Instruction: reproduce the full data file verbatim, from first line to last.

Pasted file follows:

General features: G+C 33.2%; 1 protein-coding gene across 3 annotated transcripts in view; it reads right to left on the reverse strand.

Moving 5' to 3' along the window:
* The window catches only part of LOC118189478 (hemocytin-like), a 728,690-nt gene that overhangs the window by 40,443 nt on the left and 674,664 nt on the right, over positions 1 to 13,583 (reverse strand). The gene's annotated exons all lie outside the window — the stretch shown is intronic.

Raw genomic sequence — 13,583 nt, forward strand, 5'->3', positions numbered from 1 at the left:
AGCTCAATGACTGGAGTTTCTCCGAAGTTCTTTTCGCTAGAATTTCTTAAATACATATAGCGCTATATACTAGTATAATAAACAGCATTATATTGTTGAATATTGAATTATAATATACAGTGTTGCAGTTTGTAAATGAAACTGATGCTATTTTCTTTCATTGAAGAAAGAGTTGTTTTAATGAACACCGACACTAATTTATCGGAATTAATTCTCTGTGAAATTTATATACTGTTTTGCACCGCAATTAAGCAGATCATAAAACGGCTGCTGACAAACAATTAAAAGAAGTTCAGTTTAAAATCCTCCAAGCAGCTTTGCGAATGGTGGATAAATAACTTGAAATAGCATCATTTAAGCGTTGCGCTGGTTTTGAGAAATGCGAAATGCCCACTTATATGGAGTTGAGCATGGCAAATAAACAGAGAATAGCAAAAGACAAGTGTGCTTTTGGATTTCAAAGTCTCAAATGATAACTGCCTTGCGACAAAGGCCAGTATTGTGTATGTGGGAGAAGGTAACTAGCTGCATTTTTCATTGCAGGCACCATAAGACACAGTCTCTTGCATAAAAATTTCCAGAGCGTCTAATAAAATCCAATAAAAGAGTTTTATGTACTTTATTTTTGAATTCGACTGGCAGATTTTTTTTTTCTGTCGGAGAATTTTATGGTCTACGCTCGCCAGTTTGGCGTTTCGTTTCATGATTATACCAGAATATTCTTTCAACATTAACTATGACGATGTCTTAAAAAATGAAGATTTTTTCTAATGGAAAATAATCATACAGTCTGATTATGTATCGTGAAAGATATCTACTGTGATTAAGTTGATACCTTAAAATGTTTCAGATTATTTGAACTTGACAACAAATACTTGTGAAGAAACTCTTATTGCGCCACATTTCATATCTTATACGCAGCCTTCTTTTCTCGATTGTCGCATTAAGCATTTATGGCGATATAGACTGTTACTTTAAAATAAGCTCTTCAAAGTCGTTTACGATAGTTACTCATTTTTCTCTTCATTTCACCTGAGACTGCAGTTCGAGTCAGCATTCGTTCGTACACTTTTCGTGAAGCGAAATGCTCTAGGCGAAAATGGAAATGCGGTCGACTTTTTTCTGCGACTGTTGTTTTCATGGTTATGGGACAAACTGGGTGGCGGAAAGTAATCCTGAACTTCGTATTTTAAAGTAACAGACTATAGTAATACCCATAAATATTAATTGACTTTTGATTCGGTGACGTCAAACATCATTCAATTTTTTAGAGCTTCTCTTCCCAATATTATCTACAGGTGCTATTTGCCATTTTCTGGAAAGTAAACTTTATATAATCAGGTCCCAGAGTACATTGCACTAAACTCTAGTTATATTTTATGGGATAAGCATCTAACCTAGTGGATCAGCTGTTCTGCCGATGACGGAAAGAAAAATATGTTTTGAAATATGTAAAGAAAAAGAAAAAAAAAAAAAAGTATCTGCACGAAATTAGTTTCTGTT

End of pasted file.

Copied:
General features: G+C 33.2%; 1 protein-coding gene across 3 annotated transcripts in view; it reads right to left on the reverse strand.

Moving 5' to 3' along the window:
* The window catches only part of LOC118189478 (hemocytin-like), a 728,690-nt gene that overhangs the window by 40,443 nt on the left and 674,664 nt on the right, over positions 1 to 13,583 (reverse strand). The gene's annotated exons all lie outside the window — the stretch shown is intronic.

Raw genomic sequence — 13,583 nt, forward strand, 5'->3', positions numbered from 1 at the left:
AGCTCAATGACTGGAGTTTCTCCGAAGTTCTTTTCGCTAGAATTTCTTAAATACATATAGCGCTATATACTAGTATAATAAACAGCATTATATTGTTGAATATTGAATTATAATATACAGTGTTGCAGTTTGTAAATGAAACTGATGCTATTTTCTTTCATTGAAGAAAGAGTTGTTTTAATGAACACCGACACTAATTTATCGGAATTAATTCTCTGTGAAATTTATATACTGTTTTGCACCGCAATTAAGCAGATCATAAAACGGCTGCTGACAAACAATTAAAAGAAGTTCAGTTTAAAATCCTCCAAGCAGCTTTGCGAATGGTGGATAAATAACTTGAAATAGCATCATTTAAGCGTTGCGCTGGTTTTGAGAAATGCGAAATGCCCACTTATATGGAGTTGAGCATGGCAAATAAACAGAGAATAGCAAAAGACAAGTGTGCTTTTGGATTTCAAAGTCTCAAATGATAACTGCCTTGCGACAAAGGCCAGTATTGTGTATGTGGGAGAAGGTAACTAGCTGCATTTTTCATTGCAGGCACCATAAGACACAGTCTCTTGCATAAAAATTTCCAGAGCGTCTAATAAAATCCAATAAAAGAGTTTTATGTACTTTATTTTTGAATTCGACTGGCAGATTTTTTTTTTCTGTCGGAGAATTTTATGGTCTACGCTCGCCAGTTTGGCGTTTCGTTTCATGATTATACCAGAATATTCTTTCAACATTAACTATGACGATGTCTTAAAAAATGAAGATTTTTTCTAATGGAAAATAATCATACAGTCTGATTATGTATCGTGAAAGATATCTACTGTGATTAAGTTGATACCTTAAAATGTTTCAGATTATTTGAACTTGACAACAAATACTTGTGAAGAAACTCTTATTGCGCCACATTTCATATCTTATACGCAGCCTTCTTTTCTCGATTGTCGCATTAAGCATTTATGGCGATATAGACTGTTACTTTAAAATAAGCTCTTCAAAGTCGTTTACGATAGTTACTCATTTTTCTCTTCATTTCACCTGAGACTGCAGTTCGAGTCAGCATTCGTTCGTACACTTTTCGTGAAGCGAAATGCTCTAGGCGAAAATGGAAATGCGGTCGACTTTTTTCTGCGACTGTTGTTTTCATGGTTATGGGACAAACTGGGTGGCGGAAAGTAATCCTGAACTTCGTATTTTAAAGTAACAGACTATAGTAATACCCATAAATATTAATTGACTTTTGATTCGGTGACGTCAAACATCATTCAATTTTTTAGAGCTTCTCTTCCCAATATTATCTACAGGTGCTATTTGCCATTTTCTGGAAAGTAAACTTTATATAATCAGGTCCCAGAGTACATTGCACTAAACTCTAGTTATATTTTATGGGATAAGCATCTAACCTAGTGGATCAGCTGTTCTGCCGATGACGGAAAGAAAAATATGTTTTGAAATATGTAAAGAAAAAGAAAAAAAAAAAAAAGTATCTGCACGAAATTAGTTTCTGTT